Pro Tip: Factoring Dimensional Weight

It’s important sellers factor in dimensional weight (DIM) early on in the packaging design process. While actual weight is the primary way the shipping cost is determined, the DIM can add material costs. DIM becomes a more significant factor for sellers with large, light weight packages.


Did you know DIM factor is something you can negotiate? Each carrier has a default DIM factor denominator of 166. The start of your contract with a shipper is the only time you can negotiate a lower DIM factor.

UPS Surepost

In 2019 UPS delivered 21.9 million packages each day, totaling 5.5 billion, making it the largest (by deliveries) of the three carriers. UPS has physical retail stores throughout the US and often small, independently owned by franchisees. 

UPS Surepost has a fuel charge for every package which varies by month. On average, sellers should expect to pay between 5% to 7% fuel surcharges in addition to initial shipping cost. Fuel surcharges are disclosed upfront and quoted when the order is initially processed and shipped. 

Delivery area surcharges, categorized as accessorial charges, may be added to the shipments once the shipment is delivered. Delivery area surcharges are added to specific zip codes, primarily because they are in hard to reach or rural areas. These fees can range between $1.95 and $2.45 but impact less than 10% of the US zip codes. Most sellers won’t be materially impacted by these surcharges.

Another factor that sellers need to account for when calculating shipping costs that vary by carrier is dimensional weight (DIM). While physical weight is the weight of the shipment according to the scale, dimensional weight is calculated based on the package’s length, width, and height. UPS Surepost DIM factor is calculated for every package regardless of dimension or weight and the seller is charged for the greater of the two. The cost difference can be meaningful, especially for sellers who have lite weight shipments in large boxes.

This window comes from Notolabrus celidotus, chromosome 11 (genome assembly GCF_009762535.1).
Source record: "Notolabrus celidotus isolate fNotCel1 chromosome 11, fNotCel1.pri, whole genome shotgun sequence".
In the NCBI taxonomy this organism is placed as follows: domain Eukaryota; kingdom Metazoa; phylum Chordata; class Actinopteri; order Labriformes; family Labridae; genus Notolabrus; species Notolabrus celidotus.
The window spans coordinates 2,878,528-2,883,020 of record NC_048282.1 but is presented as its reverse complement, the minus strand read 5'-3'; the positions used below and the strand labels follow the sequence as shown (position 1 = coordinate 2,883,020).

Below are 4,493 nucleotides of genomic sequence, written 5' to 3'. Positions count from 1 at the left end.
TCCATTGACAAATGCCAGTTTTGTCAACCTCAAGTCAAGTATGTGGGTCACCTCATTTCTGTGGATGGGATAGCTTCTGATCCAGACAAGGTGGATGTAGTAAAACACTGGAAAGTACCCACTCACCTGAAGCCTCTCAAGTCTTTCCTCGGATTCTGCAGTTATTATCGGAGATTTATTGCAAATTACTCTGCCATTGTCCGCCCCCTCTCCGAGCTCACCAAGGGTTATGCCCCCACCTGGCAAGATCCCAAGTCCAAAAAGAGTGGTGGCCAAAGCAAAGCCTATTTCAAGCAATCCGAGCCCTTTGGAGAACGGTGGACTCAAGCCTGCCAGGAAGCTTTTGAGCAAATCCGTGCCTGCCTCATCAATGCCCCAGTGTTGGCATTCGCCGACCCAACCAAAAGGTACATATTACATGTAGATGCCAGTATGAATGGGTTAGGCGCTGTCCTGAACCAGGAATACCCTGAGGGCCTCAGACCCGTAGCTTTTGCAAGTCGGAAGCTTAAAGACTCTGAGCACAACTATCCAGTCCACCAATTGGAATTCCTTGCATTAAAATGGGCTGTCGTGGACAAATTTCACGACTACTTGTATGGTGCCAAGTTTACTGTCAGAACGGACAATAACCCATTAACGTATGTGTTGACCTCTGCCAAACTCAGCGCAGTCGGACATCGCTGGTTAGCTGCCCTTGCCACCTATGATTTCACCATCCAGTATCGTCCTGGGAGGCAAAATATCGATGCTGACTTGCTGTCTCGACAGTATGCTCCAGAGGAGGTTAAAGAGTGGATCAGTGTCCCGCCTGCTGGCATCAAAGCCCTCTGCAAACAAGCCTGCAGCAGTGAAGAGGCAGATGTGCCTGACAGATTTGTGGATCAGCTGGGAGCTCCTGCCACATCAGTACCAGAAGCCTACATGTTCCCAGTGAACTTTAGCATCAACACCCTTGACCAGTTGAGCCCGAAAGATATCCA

The manner in which UPS passes the packages to USPS is slightly different as they take the packages directly to the local post offices as opposed to larger USPS distribution centers. Additionally, UPS delivers approximately 40% of the Surepost package to the end consumer using their own trucks and employees. By handling some of their own packages for last mile delivery, there is an increase in delivery speeds, quality of service, and reliability. 

Editor's Note

As of March 2021, FedEx Smartpost is rebranded to FedEx Ground Economy. There’s been no material change of the FedEx Ground Economy service.

FedEx Ground Economy (formerly Smartpost)

FedEx is the second largest carrier of the three, delivering an average of 18 million packages per day in 2021. They have a large physical presence with over 2,000 owned and operated stores, FedEx Office.

FedEx Ground Economy has fuel and accessorial surcharges similar to UPS Surepost. They charge between 5% and 7% fuel surcharge which is disclosed and charged upfront. They also follow a very similar model for delivery area surcharges. The specific zip codes between Ground Economy and Surepost do vary between the two services.

Like UPS, FedEx factors the dimensional weight (DIM) for every package, regardless of dimensions or weight, so both physical weight and DIM weight are considered when calculating the cost of the shipment. 

Lastly, FedEx previously injected Ground Economy in the USPS system at USPS distribution centers as opposed to taking it as far as the local post offices. At the beginning of 2021, FedEx stopped using USPS to deliver FedEx Smartpost packages when it rebranded FedEx Smartpost to FedEx Ground Economy. As a result all FedEx packages, including FedEx Ground Economy, are delivered by FedEx truck and driver which should provide faster delivery speeds and more reliable service.

DHL eCommerce

DHL eCommerce is one of two transportation companies owned by Deutsche Post DHL Group. DHL eCommerce provides domestic and international shipping services, while DHL Express exclusively focuses on international services. DHL eCommerce has three products that are comparable with Surepost and FedEx Ground Economy: SmartMailParcel Plus Ground, Expedited, and Expedited Max (or eMax). Although there are many nuances that distinguish these three DHL eCommerce services, there are a few important broad differences that make a difference for small parcel shipping.  All three have a weight range of 1 to 25 pounds with the primary differentiator being the delivery speeds of each.